Part V Bonus Post: Our Top 10 Whole30 Hacks

The response to my Whole30 series has been fantastic. Thank you to everyone who has been so supportive. I’m thrilled many of you are interested in what a Whole30 might do for you.

In an effort to field all the questions and inquiries I’ve received, I thought it might be best to write a post of our tips and “hacks” so readers can reference them whenever it’s convenient.

Drum roll please…

1. Always have “approved” meats thawed and ready for quick cooking.

It’s the pits when hanger sets in and your chicken breast is still frozen. Make sure you plan ahead. While it doesn’t take more than a couple minutes to sauté vegetables, a frozen hunk of raw meat takes hours to prepare—unless you don’t mind rubberized microwaved meat (Yuck!).

Tip: We ordered bacon and breakfast sausage from U.S. Wellness Meats. They make several products “sugar-free”. You’ll find when you start shopping that virtually every variety of both bacon and sausage has some kind of added sugar, be it organic turbinado sugar, maltose, or high fructose corn syrup. We also loved having Aidell’s links on hand. We like both the apple chicken and tomato artichoke varieties. They are pre-cooked, making them a “fast food”.

2. Whole Fat Coconut Milk is Your Friend.

If you’re like me, you like food that is creamy. Diluted and watered-down soups, smoothies, coffee etc. are for those poor unfortunate people who have ruined their taste buds. If you want “creamy” textures, go for the good stuff. I regularly order  AROY-D 100% Coconut Milk from Amazon. I finished my Whole30 more than two weeks ago, and I’m still drinking my coffee with with only a splash of this ambrosia. The refrigerated stuff is pumped full of chemicals and all (or most) of the fat has been removed. It’s just not the same.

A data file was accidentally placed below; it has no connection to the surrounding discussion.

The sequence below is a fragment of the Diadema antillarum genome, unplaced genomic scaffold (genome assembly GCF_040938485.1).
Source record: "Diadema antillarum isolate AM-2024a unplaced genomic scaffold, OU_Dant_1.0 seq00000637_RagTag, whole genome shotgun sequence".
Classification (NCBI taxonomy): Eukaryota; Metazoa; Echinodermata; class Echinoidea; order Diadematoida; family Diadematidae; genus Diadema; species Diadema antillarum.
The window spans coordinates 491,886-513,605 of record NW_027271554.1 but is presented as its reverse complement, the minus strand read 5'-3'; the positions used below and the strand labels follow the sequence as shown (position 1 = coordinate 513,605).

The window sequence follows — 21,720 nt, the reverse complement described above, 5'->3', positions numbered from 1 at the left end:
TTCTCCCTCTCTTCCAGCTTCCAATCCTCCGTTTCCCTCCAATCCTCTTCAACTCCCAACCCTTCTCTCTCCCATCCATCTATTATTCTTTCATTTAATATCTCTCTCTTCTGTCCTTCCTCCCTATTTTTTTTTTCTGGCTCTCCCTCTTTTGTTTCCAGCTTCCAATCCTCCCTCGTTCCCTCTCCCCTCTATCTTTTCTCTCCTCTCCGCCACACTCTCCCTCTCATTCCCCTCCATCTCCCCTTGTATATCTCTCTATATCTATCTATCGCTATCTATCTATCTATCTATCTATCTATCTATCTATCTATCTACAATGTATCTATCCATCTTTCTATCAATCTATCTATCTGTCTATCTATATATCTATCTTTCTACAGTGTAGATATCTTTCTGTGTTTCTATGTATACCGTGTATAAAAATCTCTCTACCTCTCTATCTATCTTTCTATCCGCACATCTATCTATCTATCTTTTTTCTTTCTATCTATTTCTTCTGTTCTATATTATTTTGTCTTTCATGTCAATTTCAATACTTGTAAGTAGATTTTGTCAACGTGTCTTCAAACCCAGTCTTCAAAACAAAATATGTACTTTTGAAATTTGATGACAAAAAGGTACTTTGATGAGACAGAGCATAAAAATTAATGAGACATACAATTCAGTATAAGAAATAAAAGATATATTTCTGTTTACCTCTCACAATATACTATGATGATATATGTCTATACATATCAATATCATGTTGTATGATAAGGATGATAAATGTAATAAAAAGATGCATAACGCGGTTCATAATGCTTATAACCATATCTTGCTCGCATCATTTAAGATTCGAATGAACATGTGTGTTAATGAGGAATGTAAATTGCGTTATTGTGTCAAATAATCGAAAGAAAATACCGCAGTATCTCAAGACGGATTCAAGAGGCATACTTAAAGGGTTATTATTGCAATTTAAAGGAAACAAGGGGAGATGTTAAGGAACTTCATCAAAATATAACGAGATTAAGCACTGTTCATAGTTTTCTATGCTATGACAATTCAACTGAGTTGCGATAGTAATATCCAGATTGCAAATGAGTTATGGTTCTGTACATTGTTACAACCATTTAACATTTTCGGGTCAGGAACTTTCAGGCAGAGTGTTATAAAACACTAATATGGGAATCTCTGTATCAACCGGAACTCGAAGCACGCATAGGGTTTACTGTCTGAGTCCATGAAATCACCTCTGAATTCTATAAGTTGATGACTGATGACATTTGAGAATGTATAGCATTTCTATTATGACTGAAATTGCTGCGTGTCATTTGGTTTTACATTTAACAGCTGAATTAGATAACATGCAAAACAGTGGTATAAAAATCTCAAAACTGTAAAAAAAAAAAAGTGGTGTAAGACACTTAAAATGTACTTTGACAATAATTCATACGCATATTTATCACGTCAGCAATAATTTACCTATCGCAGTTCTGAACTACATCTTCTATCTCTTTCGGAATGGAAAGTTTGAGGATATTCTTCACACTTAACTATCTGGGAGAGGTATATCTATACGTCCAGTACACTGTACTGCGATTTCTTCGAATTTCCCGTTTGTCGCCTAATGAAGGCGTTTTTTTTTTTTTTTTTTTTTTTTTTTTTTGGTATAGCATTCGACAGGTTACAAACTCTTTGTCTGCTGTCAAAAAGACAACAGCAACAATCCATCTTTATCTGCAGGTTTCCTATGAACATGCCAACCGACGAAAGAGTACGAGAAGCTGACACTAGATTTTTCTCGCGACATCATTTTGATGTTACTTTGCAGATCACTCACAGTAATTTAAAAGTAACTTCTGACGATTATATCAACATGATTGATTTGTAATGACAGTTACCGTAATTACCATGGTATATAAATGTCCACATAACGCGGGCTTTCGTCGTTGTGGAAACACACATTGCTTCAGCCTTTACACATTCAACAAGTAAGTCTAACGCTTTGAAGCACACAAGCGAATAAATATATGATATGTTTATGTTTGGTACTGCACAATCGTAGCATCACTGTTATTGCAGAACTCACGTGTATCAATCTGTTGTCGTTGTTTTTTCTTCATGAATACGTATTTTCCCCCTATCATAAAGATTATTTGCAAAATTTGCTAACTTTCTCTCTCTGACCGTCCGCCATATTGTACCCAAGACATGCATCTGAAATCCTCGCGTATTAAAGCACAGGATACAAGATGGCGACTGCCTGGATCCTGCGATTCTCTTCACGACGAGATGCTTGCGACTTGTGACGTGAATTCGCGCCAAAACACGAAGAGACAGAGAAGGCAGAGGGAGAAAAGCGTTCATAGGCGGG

IMG_18563. When time is of the essence, fork over the bucks for the pre-chopped veggies from the grocery store.

Our local Albertson’s grocery store has an entire case of pre-chopped/pre-sliced fruits and veggies. Some are even packaged for specific purposes—fajitas, grill veggies, roasting veggies etc. Not only can you snack on these pre-washed, pre-sliced delectables when raw, they’ll save you time when you’re shuttling one kid to volleyball, another to gymnastics, and you have a meeting—and 25 minutes to feed everyone a dinner you’re going to have to make from scratch. When in a pinch, grilled or sautéed veggies and protein fill bellies and only take a few minutes to prepare if the prep work is already done.

4. Lara Bars are Life Savers.IMG_1806

The only pre-packaged bars approved for the Whole30 are Lara Bars (and only those varieties without peanuts and chocolate). Lemon, Lime, Blueberry, Apple Pie, and Carrot Cake were our family favorites. I kept them (still do) stuffed in my purse, the console of my car, and random jacket pockets. I can’t tell you the number of times a strategically placed Lara Bar saved me from a Whole30 fail.

5. Don’t torture yourself with bad coffee.